Emelyn Story

The most beautiful spot in Rome that I know is the Protestant Cemetary, a curiously silent and shaded place that’s kept hidden by the looming Cestius Pyramid, some crumbling remnants of the Aurelian wall, and a foreboding alleyway of shuttered nightclubs bordering the blue-collar Testaccio district.

The few visitors here generally arrive to see the grave of John Keats, buried, per his instructions, under the epitaph “here lies one whose name was writ in water”. Shelley, too, lies nearby; he had earlier toured Keats’ tomb and exclaimed, “it might make one in love with death to know that one should be buried in so sweet a place”.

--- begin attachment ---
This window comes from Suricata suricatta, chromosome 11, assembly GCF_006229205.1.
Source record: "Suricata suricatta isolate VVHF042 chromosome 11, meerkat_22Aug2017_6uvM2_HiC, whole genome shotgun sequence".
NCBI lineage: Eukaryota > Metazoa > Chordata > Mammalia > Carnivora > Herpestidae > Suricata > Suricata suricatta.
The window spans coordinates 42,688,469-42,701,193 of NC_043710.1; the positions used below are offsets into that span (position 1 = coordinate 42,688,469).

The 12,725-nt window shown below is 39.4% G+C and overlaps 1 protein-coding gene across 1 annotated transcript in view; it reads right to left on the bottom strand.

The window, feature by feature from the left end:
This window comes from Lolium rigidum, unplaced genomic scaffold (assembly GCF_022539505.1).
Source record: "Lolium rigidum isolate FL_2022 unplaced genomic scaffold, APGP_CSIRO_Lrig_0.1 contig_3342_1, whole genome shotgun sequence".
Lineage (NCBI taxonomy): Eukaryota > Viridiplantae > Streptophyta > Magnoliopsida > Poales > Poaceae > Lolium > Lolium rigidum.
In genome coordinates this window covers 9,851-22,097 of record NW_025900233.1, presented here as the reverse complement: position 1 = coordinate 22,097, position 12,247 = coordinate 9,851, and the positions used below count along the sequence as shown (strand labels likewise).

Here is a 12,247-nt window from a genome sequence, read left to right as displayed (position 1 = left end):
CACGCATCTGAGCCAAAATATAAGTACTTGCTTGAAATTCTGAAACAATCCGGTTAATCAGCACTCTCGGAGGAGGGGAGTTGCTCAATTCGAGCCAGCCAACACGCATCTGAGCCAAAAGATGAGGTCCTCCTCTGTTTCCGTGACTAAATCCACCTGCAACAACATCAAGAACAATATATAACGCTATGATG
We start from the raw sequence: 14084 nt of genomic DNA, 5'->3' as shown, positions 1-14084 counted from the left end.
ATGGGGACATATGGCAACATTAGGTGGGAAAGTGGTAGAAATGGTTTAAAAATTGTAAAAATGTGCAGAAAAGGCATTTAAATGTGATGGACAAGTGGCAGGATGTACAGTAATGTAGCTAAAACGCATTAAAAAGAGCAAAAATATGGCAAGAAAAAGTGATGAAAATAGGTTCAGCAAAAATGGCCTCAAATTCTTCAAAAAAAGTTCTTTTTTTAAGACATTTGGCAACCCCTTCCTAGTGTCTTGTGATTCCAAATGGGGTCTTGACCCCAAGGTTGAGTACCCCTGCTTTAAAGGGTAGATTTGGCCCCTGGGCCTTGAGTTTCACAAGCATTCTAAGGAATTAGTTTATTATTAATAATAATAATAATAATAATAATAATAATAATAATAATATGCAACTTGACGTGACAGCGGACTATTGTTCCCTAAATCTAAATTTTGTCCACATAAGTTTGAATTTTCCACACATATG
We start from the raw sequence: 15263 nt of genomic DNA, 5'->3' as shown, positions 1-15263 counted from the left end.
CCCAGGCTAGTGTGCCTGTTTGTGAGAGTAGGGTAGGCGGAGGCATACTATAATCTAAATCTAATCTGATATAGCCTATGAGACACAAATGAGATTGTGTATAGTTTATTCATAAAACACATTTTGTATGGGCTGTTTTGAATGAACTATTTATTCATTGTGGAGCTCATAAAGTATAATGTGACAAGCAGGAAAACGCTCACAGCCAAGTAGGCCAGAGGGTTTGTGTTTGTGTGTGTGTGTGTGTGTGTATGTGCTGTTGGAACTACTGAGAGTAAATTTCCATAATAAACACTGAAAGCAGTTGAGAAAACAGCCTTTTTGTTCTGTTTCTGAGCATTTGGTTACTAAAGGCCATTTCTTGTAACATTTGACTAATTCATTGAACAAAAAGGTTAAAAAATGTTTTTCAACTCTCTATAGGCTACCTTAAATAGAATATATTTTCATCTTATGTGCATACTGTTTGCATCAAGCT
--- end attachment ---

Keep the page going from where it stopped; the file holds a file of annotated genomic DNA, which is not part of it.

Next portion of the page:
Azure and I mostly visit to pet the resident cats, and to see, just once more again, the gravestone of Emelyn Story; a grieving marble angel that was carved by the hand of her husband, American sculptor William Story, whose own grave lies next to hers, and that of their young child, Joseph.

emelyn story sculpture by william wetmore story

emelyn story’s grave, 2003

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